Posts Tagged ‘netbook’

Laptop/netbook for a university student and a HP Mini 311 quick review

I recently asked on Twitter:

For a college/university student, would you get ’em a laptop or a netbook? Need opinions ASAP. Thanks!

HP MiniThe Twitterverse was quick to respond. Thank you all for responding! A little summary:

  1. @sniffit suggested that netbooks are underpowered, but might change with Linux being on them.
  2. @redsheep went for a laptop, unless I planned on being a mean uncle that didn’t want them to play games/do graphics/etc. Why, I can’t be a mean uncle ;-)
  3. @spinzer said go with a laptop because students have diverse working nature, and a netbook wouldn’t cut it.
  4. Both @alphaque and @brianritchie suggested to watch for the coursework: Computer Science, Graphics, Statistics deserve a laptop, otherwise, go for a netbook.
  5. @saimatkong suggested a 12″ notebook, but those tend to be quite expensive, to the best of my knowledge.
  6. @sureshdr, @tjunkie, @thechannelc, @liewcf, @bleongcw, @r0kawa all suggested a laptop would be better. In fact, @liewcf suggested a MacBook.
  7. @jerng brought up a good point: it should depend on the preferences of the user as speed tends to be a secondary issue.
  8. @biatch0r was the only one that outright said go for a netbook, lugging around a 10KG laptop is so 20th century :) I tend to agree.

So a bit from where I’m coming from, which I didn’t say in the original tweet. This laptop/netbook is for a complete stranger, whom I’ve never met. We do however, know her father. His daughter had just been accepted into a university somewhere up north in Malaysia, and she clearly needs a laptop/netbook for her coursework.

Anyway, all that aside, and with much thanks to the Twitterverse, I set out to pick up a machine quickly (think, 0.5hr). I had to be near MidValley for another reason, so hopped in. Checked out the Asus, and Acer stores, and found laptops and netbooks to exist, and you’d average around RM2,100 or so. Dell had a laptop for RM1,999, but it was a 14″ clunker, and it seemed really heavy. This seemed to be the large problem with a laptop: they came with everything (including a DVD-RW drive), but would come with a 13″ or 14″ screen – and they were all mighty heavy. Acer seemed to offer OS-less laptops, but I didn’t want to spend more time than need be, so wanted an operating system.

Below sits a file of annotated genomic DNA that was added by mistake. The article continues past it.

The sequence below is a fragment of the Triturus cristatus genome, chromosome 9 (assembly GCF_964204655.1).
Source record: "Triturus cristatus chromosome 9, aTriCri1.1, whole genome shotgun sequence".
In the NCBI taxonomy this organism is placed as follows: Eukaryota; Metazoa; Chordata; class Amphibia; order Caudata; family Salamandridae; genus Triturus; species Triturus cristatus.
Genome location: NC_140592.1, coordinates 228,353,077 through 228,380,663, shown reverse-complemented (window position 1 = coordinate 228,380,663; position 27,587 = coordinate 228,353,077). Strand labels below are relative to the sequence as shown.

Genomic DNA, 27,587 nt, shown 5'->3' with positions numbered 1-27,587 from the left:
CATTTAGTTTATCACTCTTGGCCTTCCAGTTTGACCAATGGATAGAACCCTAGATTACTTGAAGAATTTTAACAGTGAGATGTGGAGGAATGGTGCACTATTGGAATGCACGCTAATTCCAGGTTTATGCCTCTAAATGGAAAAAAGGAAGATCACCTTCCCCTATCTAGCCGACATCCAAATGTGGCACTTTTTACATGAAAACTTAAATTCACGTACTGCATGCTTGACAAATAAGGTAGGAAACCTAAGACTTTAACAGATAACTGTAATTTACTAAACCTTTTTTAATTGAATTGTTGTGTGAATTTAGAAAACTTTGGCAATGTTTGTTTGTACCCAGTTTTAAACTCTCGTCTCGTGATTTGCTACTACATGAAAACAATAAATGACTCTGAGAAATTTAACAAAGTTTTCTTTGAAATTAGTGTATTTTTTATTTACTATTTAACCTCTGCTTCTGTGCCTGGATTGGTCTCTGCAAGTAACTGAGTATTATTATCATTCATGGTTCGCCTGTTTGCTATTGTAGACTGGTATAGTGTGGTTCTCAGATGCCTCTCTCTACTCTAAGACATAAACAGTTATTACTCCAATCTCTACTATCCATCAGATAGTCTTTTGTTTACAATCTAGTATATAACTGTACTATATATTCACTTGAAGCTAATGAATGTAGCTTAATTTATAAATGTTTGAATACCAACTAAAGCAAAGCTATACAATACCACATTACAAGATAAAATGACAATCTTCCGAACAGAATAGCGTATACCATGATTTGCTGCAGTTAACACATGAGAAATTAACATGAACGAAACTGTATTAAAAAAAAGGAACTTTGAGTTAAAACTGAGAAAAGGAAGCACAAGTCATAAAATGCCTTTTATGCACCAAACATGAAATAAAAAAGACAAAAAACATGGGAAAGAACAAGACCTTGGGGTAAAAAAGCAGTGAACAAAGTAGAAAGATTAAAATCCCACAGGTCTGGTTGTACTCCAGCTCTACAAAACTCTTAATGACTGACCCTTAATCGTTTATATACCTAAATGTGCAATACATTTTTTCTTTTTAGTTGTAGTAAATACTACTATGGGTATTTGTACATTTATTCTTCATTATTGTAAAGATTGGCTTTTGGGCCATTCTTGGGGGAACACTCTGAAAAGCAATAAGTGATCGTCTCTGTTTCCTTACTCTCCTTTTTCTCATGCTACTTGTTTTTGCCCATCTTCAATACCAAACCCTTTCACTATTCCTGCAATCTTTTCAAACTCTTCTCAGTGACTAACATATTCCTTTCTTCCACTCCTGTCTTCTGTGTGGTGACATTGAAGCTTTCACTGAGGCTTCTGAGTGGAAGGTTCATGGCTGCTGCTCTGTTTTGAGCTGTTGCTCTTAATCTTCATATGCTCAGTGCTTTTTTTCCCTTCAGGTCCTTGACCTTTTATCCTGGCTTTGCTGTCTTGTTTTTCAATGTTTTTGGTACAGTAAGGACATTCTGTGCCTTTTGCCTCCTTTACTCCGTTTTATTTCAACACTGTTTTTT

I went over to the HP store, my last stop, thinking in my head, I’d pick up the Dell. But I was taken aback when I saw the HP Mini 311. The specifications were amazing: 1.66GHz N280 Atom processor, 2GB RAM, 250GB hard disk, an external 8x DVD-RW drive (!), 11.6″ screen boasting a resolution of 1366×768, 10/100 Ethernet, 802.11b/g WLAN, 92% full-size keyboard (with great tactile feedback – I spent a lot of time in the store trying it). But that’s not all, it comes with 3 USB ports, HDMI output (why?), VGA output (and no need for any silly cable like their previous items), a multimedia card slot (for SD’s, etc.) and a built-in webcam.

The exact model is the HP Mini 311-1002TU. It seems like its an edition only available in Asia, and it comes with Windows 7 Starter Edition. Did I mention that it cost a mere RM1,799?

More goodness about it. It doesn’t come with an Intel graphics chipset, but an nVidia ION. Video performance is pretty darned good, in comparison to what Intel doles out, even on the netbook that I own (an Asus 1000HE). In my quick experiments, I was getting a good 5 hours of battery life running Windows 7.

First thing I did was install: Mozilla Firefox (and set it to be the default web browser), avast! anti-virus (to protect the PC), and with the JRE. It comes with a 60 day trial version of Microsoft Office, but who needs that when is free and should suffice. The system is quite snappy, and while the guy at the store told me that Windows 7 Starter Edition will not allow me to run more than 3 applications at a time, it works fine for me. In fact, the only thing that seems annoying is that you can’t change the desktop background – Microsoft is intentionally crippling their software for netbooks. From what I understand, a dual monitor setup will not work either (useful to have an external monitor on a netbook), but I did not try this.

I can confirm that Ubuntu works pretty well on this machine – I tested it when I got home, using the LiveCD and it seemed to “just work”. More information available at the laptop testing team HP Mini 311 on the Ubuntu wiki. A forum post to help with suspend/resume magic.

In conclusion, I didn’t get a laptop, but a netbook. But a netbook with an amazing screen size, a resolution that exceeds my expectations, a good graphics card, and an external DVD writer. Windows 7 Starter does not come with Aero, and I wrote a little README file informing the new owner that it might be better to just install Linux and she’ll be better for it at the end of her three year university course :-)

Netbook Tweaks at BarCampKL

At BarCampKL last weekend (wow, time flies), one of the more interesting talks I attended was Preetam Rai’s session, on Netbooks. Carolyn was suspicious that a Mac head was at a netbook session, but the reality is, I’ve always been interested in netbooks, ever since I picked up the Asus Eee PC 701.

I didn’t “live tweet” the session, but I did take notes: